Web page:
Gear (P)review: Hillsound Trail Crampon Ultra

MICROspikes and Yaktrax competitor

The Hillsound Trail Crampon Ultra is a more rugged alternative to Yaktrax for running, and is a direct competitor to MICROspikes for hikers and trekking. A heavy-duty, puncture resistant bag is included in the price of purchase, making the crampons an easy carry in an EDC bag or purse.

The crampons’ design is quite similar to that of MICROspikes, but with the value added of a Velcro top strap. Having worn both, my personal experience is that the Velcro strap does make a difference. I find that the elastomer (i.e., rubber-like) uppers of the Hillsound Crampon Ultra are more apt to remain wrapped snuggly around the perimeter of my boots. This has helped keep the underfoot spikes tight up to the sole of my boot rather than flopping around uselessly, a potentially dangerous state of affairs.

Top view of the Hillsound Trail Crampon Ultra. The Velcroed top strap is black and carries the Hillsound brand label.

The Salewa Snow Trainer INS.GTX paired with the Hillsound Trail Crampon Ultra for an early spring day out.

Rear view of the Hillsound Trail Crampon Ultra. Similarly to snowshoe bindings, a boot design incorporating a rear notch goes a long way towards keeping the rubber uppers from sliding down.

Rear view of the Hillsound Trail Crampon Ultra. As with snowshoe bindings, a boot design incorporating a rear notch goes a long way towards keeping the rubber uppers from sliding down.

The design of the crampons puts twelve stainless steel teeth under the sole of a wearer’s boot, trail runner, or shoe, and six stainless steel teeth up front under the ball of the foot and toes.

The middle spike of this cluster of three is the frontmost (i.e., nearest the ends of the wearer’s toes) when the product is in use.

The design of the Hillsound Trail Crampon Ultra puts eighteen spikes under a wearer’s foot. The spikes are arrayed in six clusters of three, one of which is shown here.

One of the rear clusters of the Hillsound Trail Crampon Ultra’s stainless steel spikes. The product incorporates five clusters such as this one + one cluster of a slightly different design for the frontmost three spikes.

I put in multiple miles with my pair of Trail Crampon Ultras last season, but the fact that I did have the opportunity to use them on steeper terrain precludes me from a having an informed take on how they function under those conditions. Ascending and (especially) descending are where the spikes on this type of product are most apt to begin to dangle away from the sole of one’s boot and lose their capacity for purchase. I have not had the experience of the product doing so, but as this is a potentially dangerous situation I do not want to pretend that I can personally vouch for its reliability under those circumstances, either. Chances are good that I will have the opportunity this winter to put the Trail Crampon Ultras to the test under those conditions this season. Until then, however, my experience with them remains incomplete.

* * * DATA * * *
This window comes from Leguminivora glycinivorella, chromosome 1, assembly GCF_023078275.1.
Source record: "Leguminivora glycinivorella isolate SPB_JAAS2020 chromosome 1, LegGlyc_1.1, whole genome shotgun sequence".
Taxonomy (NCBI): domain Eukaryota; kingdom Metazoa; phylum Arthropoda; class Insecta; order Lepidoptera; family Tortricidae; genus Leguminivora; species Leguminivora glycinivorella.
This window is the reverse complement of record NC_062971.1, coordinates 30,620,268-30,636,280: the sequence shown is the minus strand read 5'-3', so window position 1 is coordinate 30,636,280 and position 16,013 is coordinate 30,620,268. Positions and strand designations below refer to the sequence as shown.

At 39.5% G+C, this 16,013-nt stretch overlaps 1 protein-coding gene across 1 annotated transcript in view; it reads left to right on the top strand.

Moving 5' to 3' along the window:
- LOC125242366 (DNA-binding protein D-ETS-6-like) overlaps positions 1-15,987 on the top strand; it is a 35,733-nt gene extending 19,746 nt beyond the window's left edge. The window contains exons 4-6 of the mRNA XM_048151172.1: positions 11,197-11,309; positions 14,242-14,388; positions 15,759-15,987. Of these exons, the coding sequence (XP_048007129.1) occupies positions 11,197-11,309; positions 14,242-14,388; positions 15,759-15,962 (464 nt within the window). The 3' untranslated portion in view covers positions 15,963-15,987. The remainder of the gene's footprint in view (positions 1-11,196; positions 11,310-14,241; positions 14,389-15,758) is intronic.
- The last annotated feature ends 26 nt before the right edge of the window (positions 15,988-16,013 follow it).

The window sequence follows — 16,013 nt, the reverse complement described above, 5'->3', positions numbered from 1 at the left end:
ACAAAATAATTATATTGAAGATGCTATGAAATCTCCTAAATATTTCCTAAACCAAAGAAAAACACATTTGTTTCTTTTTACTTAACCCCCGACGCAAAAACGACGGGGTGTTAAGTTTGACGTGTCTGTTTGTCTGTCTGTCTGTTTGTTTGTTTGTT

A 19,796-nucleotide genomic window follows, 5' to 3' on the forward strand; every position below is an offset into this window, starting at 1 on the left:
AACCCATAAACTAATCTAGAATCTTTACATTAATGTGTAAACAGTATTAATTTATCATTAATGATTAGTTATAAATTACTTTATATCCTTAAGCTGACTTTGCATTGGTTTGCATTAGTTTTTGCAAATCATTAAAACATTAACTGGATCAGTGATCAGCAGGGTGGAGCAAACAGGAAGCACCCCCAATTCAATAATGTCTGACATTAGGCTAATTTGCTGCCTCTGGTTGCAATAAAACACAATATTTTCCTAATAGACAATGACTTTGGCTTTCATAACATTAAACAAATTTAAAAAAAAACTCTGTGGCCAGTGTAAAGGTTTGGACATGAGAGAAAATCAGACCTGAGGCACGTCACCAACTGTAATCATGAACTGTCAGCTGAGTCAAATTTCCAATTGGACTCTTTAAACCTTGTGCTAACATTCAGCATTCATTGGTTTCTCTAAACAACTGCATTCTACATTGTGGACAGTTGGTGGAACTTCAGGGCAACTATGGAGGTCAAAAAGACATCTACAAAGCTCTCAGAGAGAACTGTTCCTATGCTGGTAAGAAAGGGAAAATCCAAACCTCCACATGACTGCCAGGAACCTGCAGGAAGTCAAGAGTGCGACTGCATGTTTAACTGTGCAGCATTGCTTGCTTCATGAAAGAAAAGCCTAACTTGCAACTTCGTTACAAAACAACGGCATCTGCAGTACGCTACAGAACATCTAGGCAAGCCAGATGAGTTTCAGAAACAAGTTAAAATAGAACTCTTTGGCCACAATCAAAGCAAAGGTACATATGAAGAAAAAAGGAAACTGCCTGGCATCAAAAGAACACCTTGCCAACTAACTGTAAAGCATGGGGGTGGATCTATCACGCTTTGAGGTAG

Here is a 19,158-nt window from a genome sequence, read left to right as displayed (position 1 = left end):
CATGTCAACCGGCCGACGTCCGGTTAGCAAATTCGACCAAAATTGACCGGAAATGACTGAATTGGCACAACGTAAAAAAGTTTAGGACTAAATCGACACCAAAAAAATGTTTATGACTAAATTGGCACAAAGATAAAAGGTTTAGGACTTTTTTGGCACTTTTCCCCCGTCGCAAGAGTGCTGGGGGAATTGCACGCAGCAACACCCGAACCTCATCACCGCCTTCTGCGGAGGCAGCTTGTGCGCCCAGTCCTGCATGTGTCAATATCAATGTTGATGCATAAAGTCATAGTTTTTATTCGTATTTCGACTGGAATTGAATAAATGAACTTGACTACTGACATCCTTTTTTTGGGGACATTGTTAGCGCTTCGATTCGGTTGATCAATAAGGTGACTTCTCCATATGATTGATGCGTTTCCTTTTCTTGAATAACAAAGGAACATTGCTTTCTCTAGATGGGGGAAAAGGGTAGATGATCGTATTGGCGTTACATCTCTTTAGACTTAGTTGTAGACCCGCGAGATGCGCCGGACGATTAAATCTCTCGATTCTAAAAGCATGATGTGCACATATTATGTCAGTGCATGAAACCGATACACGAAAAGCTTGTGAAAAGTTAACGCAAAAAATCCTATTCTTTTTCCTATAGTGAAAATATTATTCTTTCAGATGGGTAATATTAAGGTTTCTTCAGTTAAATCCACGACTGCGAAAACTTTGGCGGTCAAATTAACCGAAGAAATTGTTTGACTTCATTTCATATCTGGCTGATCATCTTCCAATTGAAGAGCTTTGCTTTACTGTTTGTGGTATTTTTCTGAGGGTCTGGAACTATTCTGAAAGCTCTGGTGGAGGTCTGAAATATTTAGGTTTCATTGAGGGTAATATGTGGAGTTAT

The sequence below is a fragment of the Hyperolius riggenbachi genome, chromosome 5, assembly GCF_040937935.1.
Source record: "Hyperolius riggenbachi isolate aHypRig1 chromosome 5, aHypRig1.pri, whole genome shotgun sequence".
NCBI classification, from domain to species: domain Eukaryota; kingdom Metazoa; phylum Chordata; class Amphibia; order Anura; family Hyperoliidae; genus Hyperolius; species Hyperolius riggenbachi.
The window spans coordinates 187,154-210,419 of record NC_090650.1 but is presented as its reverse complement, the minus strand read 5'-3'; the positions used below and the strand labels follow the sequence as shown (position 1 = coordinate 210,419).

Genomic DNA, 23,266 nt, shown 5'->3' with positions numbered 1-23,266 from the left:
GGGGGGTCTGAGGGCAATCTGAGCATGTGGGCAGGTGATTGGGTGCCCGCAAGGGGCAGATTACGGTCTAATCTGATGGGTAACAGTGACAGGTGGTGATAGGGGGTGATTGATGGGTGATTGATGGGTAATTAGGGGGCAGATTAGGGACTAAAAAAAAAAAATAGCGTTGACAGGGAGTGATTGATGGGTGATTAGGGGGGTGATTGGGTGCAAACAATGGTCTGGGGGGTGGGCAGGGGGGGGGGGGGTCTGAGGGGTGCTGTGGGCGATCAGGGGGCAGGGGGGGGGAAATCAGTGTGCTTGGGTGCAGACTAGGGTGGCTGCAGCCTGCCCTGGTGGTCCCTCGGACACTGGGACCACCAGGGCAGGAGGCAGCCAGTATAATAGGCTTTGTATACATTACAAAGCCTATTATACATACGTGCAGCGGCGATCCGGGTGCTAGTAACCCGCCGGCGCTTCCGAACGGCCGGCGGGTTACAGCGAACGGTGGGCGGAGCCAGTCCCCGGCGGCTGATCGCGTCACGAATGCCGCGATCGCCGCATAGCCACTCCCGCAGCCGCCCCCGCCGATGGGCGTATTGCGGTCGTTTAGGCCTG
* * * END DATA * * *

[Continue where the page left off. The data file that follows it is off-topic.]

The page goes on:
For those looking for a product for use on flat terrain, however, I see no reason not to recommend the Trail Crampon Ultras. It is important to get the fit right, though. Too small will probably be obvious upon the first attempt to slip the crampons onto one’s boots, trail runners, or shoes. Too large might be less so, but if the spikes dangle even the littlest bit go to the trouble to try on the next size down.

Purchase information

MSRP for the Hillsound Crampon Ultras is $69.99. Purchase information is available via the product page at

Authorship information

Matthew Timothy Bradley


About the author

Matthew Timothy Bradley

Born and bred in Southern Appalachia; currently residing in lovely Southern New England. Follow @MateoTimateo and my blog The Human Family; circle +MatthewTimothyBradley.

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